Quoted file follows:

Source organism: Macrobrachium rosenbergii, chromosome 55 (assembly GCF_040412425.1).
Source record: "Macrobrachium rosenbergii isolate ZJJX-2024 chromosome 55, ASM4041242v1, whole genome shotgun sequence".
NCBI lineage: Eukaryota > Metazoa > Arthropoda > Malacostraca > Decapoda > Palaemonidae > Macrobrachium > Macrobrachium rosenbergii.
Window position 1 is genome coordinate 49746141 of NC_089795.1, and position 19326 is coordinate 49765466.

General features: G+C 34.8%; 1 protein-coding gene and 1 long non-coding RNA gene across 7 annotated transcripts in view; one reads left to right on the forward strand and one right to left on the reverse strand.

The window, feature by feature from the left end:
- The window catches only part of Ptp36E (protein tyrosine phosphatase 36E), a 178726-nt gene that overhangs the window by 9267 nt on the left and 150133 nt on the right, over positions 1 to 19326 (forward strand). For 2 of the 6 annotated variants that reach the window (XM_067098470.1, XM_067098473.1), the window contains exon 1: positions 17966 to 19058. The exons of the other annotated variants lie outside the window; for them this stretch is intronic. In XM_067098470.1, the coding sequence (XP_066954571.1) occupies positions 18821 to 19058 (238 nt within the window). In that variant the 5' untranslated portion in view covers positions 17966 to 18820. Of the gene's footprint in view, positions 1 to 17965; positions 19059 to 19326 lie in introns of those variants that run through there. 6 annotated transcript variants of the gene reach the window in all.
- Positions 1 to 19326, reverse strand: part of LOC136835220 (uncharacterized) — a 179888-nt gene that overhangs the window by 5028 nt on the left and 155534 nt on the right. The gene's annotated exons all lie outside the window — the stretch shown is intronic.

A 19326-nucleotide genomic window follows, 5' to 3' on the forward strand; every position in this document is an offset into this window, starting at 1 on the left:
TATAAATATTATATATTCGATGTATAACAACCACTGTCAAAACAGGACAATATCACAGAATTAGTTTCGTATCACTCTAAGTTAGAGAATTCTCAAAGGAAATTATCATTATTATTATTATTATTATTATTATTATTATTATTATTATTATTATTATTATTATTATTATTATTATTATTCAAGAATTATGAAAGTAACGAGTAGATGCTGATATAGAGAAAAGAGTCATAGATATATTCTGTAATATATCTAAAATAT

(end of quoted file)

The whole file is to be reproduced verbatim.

Source organism: Macrobrachium rosenbergii, chromosome 55 (assembly GCF_040412425.1).
Source record: "Macrobrachium rosenbergii isolate ZJJX-2024 chromosome 55, ASM4041242v1, whole genome shotgun sequence".
NCBI lineage: Eukaryota > Metazoa > Arthropoda > Malacostraca > Decapoda > Palaemonidae > Macrobrachium > Macrobrachium rosenbergii.
Window position 1 is genome coordinate 49746141 of NC_089795.1, and position 19326 is coordinate 49765466.

General features: G+C 34.8%; 1 protein-coding gene and 1 long non-coding RNA gene across 7 annotated transcripts in view; one reads left to right on the forward strand and one right to left on the reverse strand.

The window, feature by feature from the left end:
- The window catches only part of Ptp36E (protein tyrosine phosphatase 36E), a 178726-nt gene that overhangs the window by 9267 nt on the left and 150133 nt on the right, over positions 1 to 19326 (forward strand). For 2 of the 6 annotated variants that reach the window (XM_067098470.1, XM_067098473.1), the window contains exon 1: positions 17966 to 19058. The exons of the other annotated variants lie outside the window; for them this stretch is intronic. In XM_067098470.1, the coding sequence (XP_066954571.1) occupies positions 18821 to 19058 (238 nt within the window). In that variant the 5' untranslated portion in view covers positions 17966 to 18820. Of the gene's footprint in view, positions 1 to 17965; positions 19059 to 19326 lie in introns of those variants that run through there. 6 annotated transcript variants of the gene reach the window in all.
- Positions 1 to 19326, reverse strand: part of LOC136835220 (uncharacterized) — a 179888-nt gene that overhangs the window by 5028 nt on the left and 155534 nt on the right. The gene's annotated exons all lie outside the window — the stretch shown is intronic.

A 19326-nucleotide genomic window follows, 5' to 3' on the forward strand; every position in this document is an offset into this window, starting at 1 on the left:
TATAAATATTATATATTCGATGTATAACAACCACTGTCAAAACAGGACAATATCACAGAATTAGTTTCGTATCACTCTAAGTTAGAGAATTCTCAAAGGAAATTATCATTATTATTATTATTATTATTATTATTATTATTATTATTATTATTATTATTATTATTATTATTATTATTATTCAAGAATTATGAAAGTAACGAGTAGATGCTGATATAGAGAAAAGAGTCATAGATATATTCTGTAATATATCTAAAATAT